UCL Discovery
UCL home » Library Services » Electronic resources » UCL Discovery

Does the Clinical Frailty Scale at Triage Predict Outcomes From Emergency Care for Older People?

Elliott, A; Taub, N; Banerjee, J; Aijaz, F; Jones, W; Teece, L; van Oppen, J; (2021) Does the Clinical Frailty Scale at Triage Predict Outcomes From Emergency Care for Older People? Annals of Emergency Medicine , 77 (6) pp. 620-627. 10.1016/j.annemergmed.2020.09.006. Green open access

[thumbnail of Conroy_CFS at triage  outcomes ANNALS manuscript version 1.5.pdf]
Preview
Text
Conroy_CFS at triage outcomes ANNALS manuscript version 1.5.pdf - Accepted Version

Download (442kB) | Preview

Abstract

Study objective: We determine whether the Clinical Frailty Scale applied at emergency department (ED) triage is associated with important service- and patient-related outcomes. Methods: We undertook a single-center, retrospective cohort study examining hospital-related outcomes and their associations with frailty scores assessed at ED triage. Participants were aged 65 years or older, registered on their first ED presentation during the study period at a single, centralized ED in the United Kingdom. Baseline data included age, sex, Clinical Frailty Scale score, National Early Warning Score–2 and the Charlson Comorbidity Index score; outcomes included length of stay, readmissions (any future admissions), and mortality (inhospital or out of hospital) up to 2 years after ED presentation. Survival analysis methods (standard and competing risks) were applied to assess associations between ED triage frailty scores and outcomes. Unadjusted incidence curves and adjusted hazard ratios are presented. Results: A total of 52,562 individuals representing 138,328 ED attendances were included; participants’ mean age was 78.0 years, and 55% were women. Initial admission rates generally increased with frailty. Mean length of stay after 30- or 180-day follow-up was relatively low; all Clinical Frailty Scale categories included patients who experienced zero days’ length of stay (ie, ambulatory care) and patients with relatively high numbers of inhospital days. Overall, 46% of study participants were readmitted by the 2-year follow-up. Readmissions increased with Clinical Frailty Scale score up until a score of 6 and then attenuated. Mortality rates increased with increasing frailty; the adjusted hazard ratio was 3.6 for Clinical Frailty Scale score 7 to 8 compared with score 1 to 3. Conclusion: Frailty assessed at ED triage (with the Clinical Frailty Scale) is associated with adverse outcomes in older people. Its use in ED triage might aid immediate clinical decisionmaking and service configuration.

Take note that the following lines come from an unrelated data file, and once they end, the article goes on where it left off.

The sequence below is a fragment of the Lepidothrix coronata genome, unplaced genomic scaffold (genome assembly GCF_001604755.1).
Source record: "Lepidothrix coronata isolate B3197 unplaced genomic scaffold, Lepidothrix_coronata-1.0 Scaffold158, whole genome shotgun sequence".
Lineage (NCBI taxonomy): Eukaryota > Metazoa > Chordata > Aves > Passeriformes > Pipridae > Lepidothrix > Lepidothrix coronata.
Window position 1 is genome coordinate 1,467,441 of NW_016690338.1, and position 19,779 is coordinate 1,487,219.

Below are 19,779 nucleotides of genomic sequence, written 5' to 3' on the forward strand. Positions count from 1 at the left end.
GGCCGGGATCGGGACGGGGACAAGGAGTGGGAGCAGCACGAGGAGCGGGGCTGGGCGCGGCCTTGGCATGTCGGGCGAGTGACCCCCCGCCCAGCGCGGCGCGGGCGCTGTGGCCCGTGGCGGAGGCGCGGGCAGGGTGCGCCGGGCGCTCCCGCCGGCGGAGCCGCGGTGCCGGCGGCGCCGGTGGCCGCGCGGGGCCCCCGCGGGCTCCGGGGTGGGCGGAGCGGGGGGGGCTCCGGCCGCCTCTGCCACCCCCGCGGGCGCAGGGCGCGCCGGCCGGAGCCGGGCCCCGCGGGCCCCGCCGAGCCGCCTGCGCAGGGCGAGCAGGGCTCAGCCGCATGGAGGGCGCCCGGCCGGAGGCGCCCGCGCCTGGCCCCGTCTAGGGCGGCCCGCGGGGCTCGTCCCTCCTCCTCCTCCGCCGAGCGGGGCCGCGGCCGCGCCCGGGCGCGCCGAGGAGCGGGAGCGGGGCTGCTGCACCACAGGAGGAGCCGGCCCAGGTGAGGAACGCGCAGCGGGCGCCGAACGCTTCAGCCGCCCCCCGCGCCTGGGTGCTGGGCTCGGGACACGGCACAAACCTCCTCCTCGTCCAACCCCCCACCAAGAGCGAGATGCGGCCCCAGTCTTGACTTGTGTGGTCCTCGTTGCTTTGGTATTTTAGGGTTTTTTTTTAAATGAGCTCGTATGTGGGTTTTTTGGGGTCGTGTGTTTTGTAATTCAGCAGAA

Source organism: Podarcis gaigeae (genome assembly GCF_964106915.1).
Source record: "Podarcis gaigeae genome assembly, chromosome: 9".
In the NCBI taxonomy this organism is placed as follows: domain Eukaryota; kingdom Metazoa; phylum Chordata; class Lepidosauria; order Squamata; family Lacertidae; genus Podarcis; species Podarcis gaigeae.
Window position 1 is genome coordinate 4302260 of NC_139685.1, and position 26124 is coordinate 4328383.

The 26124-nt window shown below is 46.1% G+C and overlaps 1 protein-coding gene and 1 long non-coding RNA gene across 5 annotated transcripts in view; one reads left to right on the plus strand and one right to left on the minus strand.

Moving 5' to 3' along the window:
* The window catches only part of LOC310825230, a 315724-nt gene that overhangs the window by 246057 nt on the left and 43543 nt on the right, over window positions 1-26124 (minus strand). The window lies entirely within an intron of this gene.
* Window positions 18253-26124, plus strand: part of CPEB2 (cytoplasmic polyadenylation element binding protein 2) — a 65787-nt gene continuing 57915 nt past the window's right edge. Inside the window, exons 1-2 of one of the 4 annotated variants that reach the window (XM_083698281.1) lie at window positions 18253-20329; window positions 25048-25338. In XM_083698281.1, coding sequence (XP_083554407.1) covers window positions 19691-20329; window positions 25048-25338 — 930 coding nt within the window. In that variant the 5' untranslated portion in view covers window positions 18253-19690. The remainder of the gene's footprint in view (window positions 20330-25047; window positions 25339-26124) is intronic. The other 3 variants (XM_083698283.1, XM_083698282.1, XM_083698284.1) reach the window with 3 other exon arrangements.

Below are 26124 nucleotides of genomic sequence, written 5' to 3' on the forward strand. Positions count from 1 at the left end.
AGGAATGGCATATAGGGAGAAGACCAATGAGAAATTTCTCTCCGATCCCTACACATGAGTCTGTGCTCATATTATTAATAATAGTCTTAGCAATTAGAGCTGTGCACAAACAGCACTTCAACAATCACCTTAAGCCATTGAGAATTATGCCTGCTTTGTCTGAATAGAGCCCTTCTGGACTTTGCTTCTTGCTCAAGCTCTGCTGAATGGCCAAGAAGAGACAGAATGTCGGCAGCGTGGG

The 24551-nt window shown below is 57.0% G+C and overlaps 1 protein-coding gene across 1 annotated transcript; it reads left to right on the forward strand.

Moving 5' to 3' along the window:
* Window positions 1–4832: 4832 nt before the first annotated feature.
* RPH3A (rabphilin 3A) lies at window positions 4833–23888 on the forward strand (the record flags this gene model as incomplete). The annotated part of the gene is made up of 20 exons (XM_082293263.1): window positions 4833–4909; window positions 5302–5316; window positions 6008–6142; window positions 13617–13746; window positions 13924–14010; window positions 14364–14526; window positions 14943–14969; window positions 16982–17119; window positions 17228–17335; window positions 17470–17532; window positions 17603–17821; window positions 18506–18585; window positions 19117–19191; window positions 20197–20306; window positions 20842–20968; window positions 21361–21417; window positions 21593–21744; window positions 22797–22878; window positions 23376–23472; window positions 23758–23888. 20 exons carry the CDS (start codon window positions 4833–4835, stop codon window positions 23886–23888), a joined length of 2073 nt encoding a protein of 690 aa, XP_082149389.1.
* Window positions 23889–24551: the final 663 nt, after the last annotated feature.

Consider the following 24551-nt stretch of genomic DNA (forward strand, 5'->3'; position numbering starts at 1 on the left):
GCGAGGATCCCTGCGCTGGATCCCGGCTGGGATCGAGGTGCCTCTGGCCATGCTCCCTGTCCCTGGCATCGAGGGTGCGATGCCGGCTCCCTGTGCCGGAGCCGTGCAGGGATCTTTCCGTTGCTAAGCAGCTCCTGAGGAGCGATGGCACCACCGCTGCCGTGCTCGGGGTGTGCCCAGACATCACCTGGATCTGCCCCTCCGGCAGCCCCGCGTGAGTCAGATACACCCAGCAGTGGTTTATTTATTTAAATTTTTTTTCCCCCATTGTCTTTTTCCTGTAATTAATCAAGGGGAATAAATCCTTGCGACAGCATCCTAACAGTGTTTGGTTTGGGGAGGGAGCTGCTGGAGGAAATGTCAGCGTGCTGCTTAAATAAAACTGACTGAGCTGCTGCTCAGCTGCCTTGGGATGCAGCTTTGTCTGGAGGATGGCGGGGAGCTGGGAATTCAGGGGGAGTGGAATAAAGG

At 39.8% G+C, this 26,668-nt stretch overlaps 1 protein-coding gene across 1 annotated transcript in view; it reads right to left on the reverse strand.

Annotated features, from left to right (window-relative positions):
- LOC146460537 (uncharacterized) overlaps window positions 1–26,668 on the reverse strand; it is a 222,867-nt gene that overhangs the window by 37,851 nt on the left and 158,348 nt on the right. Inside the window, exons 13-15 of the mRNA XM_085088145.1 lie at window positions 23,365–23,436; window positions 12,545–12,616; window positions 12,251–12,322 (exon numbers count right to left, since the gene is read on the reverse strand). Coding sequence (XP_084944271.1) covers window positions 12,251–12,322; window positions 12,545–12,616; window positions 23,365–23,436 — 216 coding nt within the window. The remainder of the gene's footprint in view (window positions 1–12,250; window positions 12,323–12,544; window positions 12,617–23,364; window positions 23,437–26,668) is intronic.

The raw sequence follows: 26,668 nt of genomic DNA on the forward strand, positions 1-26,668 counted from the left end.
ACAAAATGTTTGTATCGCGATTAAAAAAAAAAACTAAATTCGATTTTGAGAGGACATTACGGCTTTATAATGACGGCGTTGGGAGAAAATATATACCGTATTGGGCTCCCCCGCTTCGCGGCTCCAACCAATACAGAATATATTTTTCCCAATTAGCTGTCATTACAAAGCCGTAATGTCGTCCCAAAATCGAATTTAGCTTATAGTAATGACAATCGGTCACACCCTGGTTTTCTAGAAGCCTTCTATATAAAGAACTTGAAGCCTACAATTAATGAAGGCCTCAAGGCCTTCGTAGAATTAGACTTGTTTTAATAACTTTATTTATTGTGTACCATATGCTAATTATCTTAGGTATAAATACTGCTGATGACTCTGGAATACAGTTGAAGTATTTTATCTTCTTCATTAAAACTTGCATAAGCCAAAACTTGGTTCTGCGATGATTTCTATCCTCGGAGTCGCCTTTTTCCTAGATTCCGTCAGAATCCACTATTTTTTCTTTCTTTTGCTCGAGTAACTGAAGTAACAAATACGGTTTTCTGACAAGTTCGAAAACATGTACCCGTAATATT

Type: Article
Title: Does the Clinical Frailty Scale at Triage Predict Outcomes From Emergency Care for Older People?
Open access status: An open access version is available from UCL Discovery
DOI: 10.1016/j.annemergmed.2020.09.006
Publisher version: http://dx.doi.org/10.1016/j.annemergmed.2020.09.00...
Language: English
Additional information: This version is the author accepted manuscript. For information on re-use, please refer to the publisher’s terms and conditions.
Keywords: Emergency Medicine, MORTALITY, DECLINE, ADULTS, MODEL
UCL classification: UCL
UCL > Provost and Vice Provost Offices > School of Life and Medical Sciences
UCL > Provost and Vice Provost Offices > School of Life and Medical Sciences > Faculty of Population Health Sciences > Institute of Cardiovascular Science
URI: https://discovery.ucl.ac.uk/id/eprint/10132541
Downloads since deposit
116Downloads
Download activity - last month
Download activity - last 12 months
Downloads by country - last 12 months

Archive Staff Only

View Item View Item